There’s nothing like waiting by the phone to hear whether or not your loan application has been approved. That’s a good thing, since home buyers are generally nervous enough.
But if more folks knew that approval for a mortgage applications rests on a mathematical computation known as a credit score, antacid sales might skyrocket.
One of the better-kept secrets in the finance industry that mortgage lenders and prospective creditors treat your credit report as a running scorecard of your financial life. When you apply for a credit card, auto loan, or mortgage, lenders take your credit report and run it through a mathematical program called a “credit score.” They assign points (positive and negative) to different information (called tradelines in industry jargon) in your file to determine if you’re a good risk.
Credit scoring programs analyze your mortgages, personal loans, student loans, auto loans, judgments, and credit card debt, and payment history. But they also look at the total number of credit cards and credit accounts you own, and at your level of debt relative to your income. Do you have too many credit inquiries? Do you have a checking and a savings account? Having a checking account but no savings account might sink your credit score right then and there, experts say.
Today, many creditors claim to use proprietary guidelines to see if you pass financial muster. But the most common system was created by Fair, Isaac & Co., a San Raphael, California-based data-management services and consulting company. Their credit scoring method is nick-named “FICO,” and it assigns you a credit score between 300 and 900, with most consumers getting between 500 and 800.
Each creditor then determines which number will be the cut-off bottom line for their applicants.
The idea behind credit scoring is relatively simple. In years gone by, the corner grocer or clothing store owner knew everyone in the neighborhood. If someone wanted credit, you’d already know them and their financial situation and you could make an informed decision.
But there’s little room for that kind of “know thy neighbor” intimacy in a global marketplace. Credit scoring is supposed to help lenders and creditors objectively decide to whom they should extend credit. The problem is, credit-worthy people sometimes get rejected while individuals who are horrible financial risks get approved. The old clichÃ©, “life isn’t fair,” applies.
Since the federal government hasn’t yet seen fit to regulate credit scoring (though the Justice Department is supposedly reviewing the practice), it’ll be tough for you to know whether or not you’re going to have a problem getting approved for credit until you’ve actually applied. If you have a lot of negative information on your credit report, and you’re applying for something big, like a home loan, chances are you’re going to have problems. In that case, you may be better off taking six months to fix your credit before you apply again.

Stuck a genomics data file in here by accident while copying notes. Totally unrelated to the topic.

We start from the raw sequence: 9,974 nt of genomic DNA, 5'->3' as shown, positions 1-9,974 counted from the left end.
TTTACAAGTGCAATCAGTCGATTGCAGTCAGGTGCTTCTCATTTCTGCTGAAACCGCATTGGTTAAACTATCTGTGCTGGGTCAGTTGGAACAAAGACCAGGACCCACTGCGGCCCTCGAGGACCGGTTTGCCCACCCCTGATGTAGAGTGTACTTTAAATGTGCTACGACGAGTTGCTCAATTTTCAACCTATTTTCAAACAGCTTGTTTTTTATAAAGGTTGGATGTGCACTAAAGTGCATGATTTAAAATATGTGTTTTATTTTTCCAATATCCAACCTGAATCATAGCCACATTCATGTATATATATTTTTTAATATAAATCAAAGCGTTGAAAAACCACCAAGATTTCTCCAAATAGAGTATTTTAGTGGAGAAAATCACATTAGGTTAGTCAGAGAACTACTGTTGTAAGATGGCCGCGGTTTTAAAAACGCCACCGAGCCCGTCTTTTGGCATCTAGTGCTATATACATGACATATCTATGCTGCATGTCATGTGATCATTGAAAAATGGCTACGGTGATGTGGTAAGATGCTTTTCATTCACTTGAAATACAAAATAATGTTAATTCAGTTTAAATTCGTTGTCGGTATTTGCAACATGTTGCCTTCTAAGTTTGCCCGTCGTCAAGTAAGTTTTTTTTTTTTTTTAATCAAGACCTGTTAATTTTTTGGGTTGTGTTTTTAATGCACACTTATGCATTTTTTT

Whatever you do, don’t keep applying for credit once you’ve been denied. You’ll just add more negative information to your credit history.
While all this sounds scary, credit laws are constantly changing, often to the consumer’s benefit. A recent change gives consumers a 30-day window to shop for a mortgage. That means you can have a 30-day window for unlimited mortgage-related inquiries without it sounding a warning bell. For all other loans, you now get a 14-day grace period. So if you’re buying a car, you’ll want to shop for your financing within 14 days.
Still, getting rejected for a loan hurts, especially if you feel as though your credit is good. And, it’s hard not to take the rejection personally.
But make sure you ask the creditor why you’re being rejected. You have up to 60 days to get a free copy of the credit report provided to the creditor if you’ve been denied credit. Under the Equal Credit Opportunity Act (ECOA), the creditor must tell you why you were rejected, though they are not required to tell you the factors and points used in its scoring system.
Use the information to clean up your credit, or improve weak spots. For example, if you’re rejected because you’ve only been at your job a short while, you can wait until you’ve been employed there longer.
Is credit scoring here to stay? It’s painless (to creditors), bloodless (again, to the creditors), and color-blind. That probably means we’re going to get stuck with it. Fortunately, what’s a failing score to one lender might be a passing grade to another.
May 4, 1998.